Frank Langella (Frost/Nixon, Good Night, and Good Luck) is nothing short of exceptional as the title character of Frank. He is hilarious and poignant as the surly ex-con who is starting to lose his mind, and radiates a million emotions across his face without saying a word. If this film could possibly find a larger audience, Langella would have a good shot at punching his Oscar card again.

The smaller supporting cast plays in perfect to establish Frank's present and his past. Susan Sarandon (Thelma & Louise, Dead Man Walking) radiates a beautiful sadness playing a lonely librarian and one of Frank's only connections to the real world. Liv Tyler (Lord of the Rings, Armageddon) and James Marsden (X-Men, 27 Dresses) are solid as Frank's grown-up kids who don't have the time to care for their father and his worsening condition. Best of all is Peter Sarsgaard (Jarhead, Garden State) who brings a perfect sense of comedy and real life validation as the voice of the robot. His dry wit steals the scene on numerous occasions.

Robot & Frank is one of the best films of the year. It's a mystery why bigger studio distributors are so afraid to fully get behind a film like this and push it out the mass audience, especially when you think about the $80 million that was spent on advertising costs for a film like Battleship alone. Robot & Frank is funny, exciting and touching. What else does a movie need?

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An amusing & affecting look at technology, aging, and family
Dan20 April 2012
A funny & touching film that is very effective at getting the audience to identify and empathize with Frank Langella's aging character, a former cat burglar who is gradually growing senile. Frank's son buys him a robot caretaker --a health-nut disciplinarian with a soft spot in its hardware heart -- and Frank eventually persuades the robot to be his partner-in-crime in some late-life capers he has planned.

The film is cleverly and ambiguously set in the "near future," so the 30- & 40-somethings of today could easily be the Franks of tomorrow: still using the slang of the 2000s & 2010s, not scared of the latest technology but still somewhat befuddled by it, and rather aghast when young people ask us about our quaint "relationship with printed media."
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Quite unexpectedly beautiful
siderite29 January 2013
I didn't expect much. Frank Langella is a great old actor, but I don't really like him much. Same for Susan Sarandon. Then it is an indie film, something that just a few people would see in a limited release. So I hoped for something slightly funny, maybe with crazy people that try to seem deep, that kind of stuff. Well, I was mistaken on all counts!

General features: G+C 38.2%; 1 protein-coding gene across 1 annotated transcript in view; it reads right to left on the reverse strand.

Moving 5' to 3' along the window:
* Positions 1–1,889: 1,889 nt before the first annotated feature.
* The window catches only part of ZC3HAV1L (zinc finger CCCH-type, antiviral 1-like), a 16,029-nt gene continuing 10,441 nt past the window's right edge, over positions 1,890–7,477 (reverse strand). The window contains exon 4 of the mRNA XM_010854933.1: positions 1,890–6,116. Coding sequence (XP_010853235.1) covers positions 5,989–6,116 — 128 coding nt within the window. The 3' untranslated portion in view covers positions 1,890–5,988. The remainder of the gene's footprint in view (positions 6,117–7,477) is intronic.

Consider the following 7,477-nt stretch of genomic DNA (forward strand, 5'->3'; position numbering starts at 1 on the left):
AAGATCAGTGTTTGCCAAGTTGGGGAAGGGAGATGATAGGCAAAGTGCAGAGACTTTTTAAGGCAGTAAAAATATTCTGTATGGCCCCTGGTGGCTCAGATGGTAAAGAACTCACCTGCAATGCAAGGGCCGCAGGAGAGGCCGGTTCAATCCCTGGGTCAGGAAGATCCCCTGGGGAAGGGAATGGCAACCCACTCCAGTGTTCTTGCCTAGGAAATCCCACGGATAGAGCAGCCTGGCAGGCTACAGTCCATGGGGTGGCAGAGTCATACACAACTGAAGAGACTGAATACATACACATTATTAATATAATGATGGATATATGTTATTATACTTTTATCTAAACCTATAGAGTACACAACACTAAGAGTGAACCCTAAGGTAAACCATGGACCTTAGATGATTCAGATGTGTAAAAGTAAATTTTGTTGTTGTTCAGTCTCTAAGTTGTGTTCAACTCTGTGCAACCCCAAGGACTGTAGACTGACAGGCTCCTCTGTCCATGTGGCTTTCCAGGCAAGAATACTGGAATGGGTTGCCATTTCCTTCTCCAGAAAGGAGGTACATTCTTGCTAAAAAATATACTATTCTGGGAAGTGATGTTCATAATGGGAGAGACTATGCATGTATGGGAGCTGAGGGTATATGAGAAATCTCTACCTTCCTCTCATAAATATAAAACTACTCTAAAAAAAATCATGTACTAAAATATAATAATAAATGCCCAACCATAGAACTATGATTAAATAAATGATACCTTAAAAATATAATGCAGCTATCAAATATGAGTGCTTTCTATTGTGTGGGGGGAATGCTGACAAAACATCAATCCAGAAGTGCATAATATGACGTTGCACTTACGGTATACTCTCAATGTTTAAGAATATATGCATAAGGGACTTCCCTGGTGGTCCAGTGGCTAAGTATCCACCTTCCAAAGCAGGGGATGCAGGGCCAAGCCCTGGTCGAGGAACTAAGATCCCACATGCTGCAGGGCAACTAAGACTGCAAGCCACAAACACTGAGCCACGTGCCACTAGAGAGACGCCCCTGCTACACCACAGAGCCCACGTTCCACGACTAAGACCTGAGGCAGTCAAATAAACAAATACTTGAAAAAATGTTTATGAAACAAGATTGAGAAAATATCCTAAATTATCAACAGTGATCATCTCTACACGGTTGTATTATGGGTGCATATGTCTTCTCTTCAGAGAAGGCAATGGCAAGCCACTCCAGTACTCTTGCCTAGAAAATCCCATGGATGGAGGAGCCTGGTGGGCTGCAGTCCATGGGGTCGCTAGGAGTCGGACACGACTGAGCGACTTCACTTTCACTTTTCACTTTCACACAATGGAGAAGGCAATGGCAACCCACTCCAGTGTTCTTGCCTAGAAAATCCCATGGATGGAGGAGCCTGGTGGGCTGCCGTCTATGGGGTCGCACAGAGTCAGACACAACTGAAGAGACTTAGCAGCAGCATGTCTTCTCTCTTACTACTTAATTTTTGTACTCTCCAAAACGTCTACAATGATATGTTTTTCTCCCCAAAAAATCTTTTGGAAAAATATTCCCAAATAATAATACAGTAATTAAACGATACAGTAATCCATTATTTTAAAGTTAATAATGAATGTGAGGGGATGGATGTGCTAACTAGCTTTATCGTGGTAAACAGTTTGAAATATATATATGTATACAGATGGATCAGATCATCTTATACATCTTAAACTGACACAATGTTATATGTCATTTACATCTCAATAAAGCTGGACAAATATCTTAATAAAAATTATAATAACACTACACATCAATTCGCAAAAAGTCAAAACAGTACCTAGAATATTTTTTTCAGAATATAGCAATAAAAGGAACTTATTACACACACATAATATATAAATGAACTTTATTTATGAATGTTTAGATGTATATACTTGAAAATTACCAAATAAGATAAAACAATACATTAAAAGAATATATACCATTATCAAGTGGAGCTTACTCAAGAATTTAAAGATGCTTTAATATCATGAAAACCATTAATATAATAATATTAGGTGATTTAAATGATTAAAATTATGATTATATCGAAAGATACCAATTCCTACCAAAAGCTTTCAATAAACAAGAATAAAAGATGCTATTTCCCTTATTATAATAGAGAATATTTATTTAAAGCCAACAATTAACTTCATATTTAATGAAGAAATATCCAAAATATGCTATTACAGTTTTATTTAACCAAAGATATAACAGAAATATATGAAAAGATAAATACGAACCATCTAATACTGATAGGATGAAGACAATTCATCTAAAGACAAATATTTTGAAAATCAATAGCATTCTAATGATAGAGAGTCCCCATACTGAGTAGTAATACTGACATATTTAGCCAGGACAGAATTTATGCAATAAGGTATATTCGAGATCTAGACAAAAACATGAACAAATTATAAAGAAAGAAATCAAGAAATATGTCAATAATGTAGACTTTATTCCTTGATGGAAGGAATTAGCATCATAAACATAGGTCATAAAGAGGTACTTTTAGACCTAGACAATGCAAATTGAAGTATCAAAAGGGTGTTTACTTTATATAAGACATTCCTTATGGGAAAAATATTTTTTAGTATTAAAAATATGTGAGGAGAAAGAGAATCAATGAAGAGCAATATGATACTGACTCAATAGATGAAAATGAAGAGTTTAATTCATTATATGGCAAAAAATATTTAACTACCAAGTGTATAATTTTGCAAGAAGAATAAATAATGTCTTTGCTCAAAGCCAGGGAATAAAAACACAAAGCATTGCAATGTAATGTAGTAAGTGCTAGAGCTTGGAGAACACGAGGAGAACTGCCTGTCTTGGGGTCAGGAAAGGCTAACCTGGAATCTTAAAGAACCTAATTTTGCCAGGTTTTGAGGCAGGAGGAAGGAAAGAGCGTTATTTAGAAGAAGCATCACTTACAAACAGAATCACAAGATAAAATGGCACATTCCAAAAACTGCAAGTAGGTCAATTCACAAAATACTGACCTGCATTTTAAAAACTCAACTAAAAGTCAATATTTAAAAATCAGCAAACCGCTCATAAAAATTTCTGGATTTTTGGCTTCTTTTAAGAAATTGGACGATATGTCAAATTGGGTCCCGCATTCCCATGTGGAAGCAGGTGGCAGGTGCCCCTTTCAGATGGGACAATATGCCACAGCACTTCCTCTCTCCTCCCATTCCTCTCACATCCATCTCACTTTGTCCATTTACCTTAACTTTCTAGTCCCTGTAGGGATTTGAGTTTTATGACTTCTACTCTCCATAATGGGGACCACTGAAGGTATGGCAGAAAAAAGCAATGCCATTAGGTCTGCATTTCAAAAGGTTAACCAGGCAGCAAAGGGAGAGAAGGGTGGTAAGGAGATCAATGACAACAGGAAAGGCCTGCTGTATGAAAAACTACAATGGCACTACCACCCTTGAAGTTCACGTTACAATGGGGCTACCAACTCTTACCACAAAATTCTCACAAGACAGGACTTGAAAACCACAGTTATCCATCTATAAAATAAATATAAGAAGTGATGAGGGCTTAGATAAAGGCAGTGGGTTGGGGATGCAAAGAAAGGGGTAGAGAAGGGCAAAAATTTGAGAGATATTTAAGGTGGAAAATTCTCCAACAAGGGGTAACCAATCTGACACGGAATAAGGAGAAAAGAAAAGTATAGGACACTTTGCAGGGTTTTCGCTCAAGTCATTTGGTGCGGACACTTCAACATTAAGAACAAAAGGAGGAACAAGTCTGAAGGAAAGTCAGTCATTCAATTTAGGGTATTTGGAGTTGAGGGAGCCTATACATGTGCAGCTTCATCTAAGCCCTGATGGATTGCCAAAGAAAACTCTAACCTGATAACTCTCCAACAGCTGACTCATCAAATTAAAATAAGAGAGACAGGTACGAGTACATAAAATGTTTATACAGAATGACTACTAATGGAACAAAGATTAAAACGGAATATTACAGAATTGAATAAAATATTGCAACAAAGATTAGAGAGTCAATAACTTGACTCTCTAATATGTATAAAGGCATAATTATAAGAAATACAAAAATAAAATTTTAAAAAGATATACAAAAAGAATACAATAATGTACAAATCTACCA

Frank Langella played beautifully his role of an amnesic old man helped by a caretaker robot to plan and execute heists. His son and daughter have minimal roles, as well as most other actors. Susan Sarandon's important role is revealed towards the end. All actors play very well, though the gem of this movie is the story and the little details in the script. Finally I can say that I saw a movie with a fantastic script and am naturally puzzled how this kind of film gets a limited release.

Bottom line: a comedic drama which explores the depth of soul, while taking us through a story that is both original and very well written and executed. The Keystone cops type of thing at the end blew it a little for me, but the rest is top notch and the film is definitely worth the watch.
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Enjoyable and unique...but it might leave you a tad unfulfilled.
MartinHafer6 March 2013
I enjoyed "Robot & Frank", though I am not quite sure why I've seen it referred to as a comedy or a 'buddy comedy'. It's actually a rather serious and ultimately depressing film--but one that is highly original.

Frank Langella stars as an aging man who is slipping mentally and physically. Exasperated, his son decides to do something to free him from having to worry about his father--buy him a helper robot that will keep an eye on him and care for him. However, Langella's memory is spotty--and the very larcenous part of his past is still alive and kicking. And, he's hoping that the robot might help him on his next caper.

The film is a bit hard to rate. I was stuck between a 7 and an 8. It is super-original and fresh but also a bit of a downer--particularly towards the end. It's nice to see some very good acting but I wish the film was a bit more fulfilling. What did you think? Did you also find it a tad unsatisfying when all was said and done. Good--very good. But also not exactly an enjoyable film.
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In the year 2525...
Steve Pulaski17 February 2013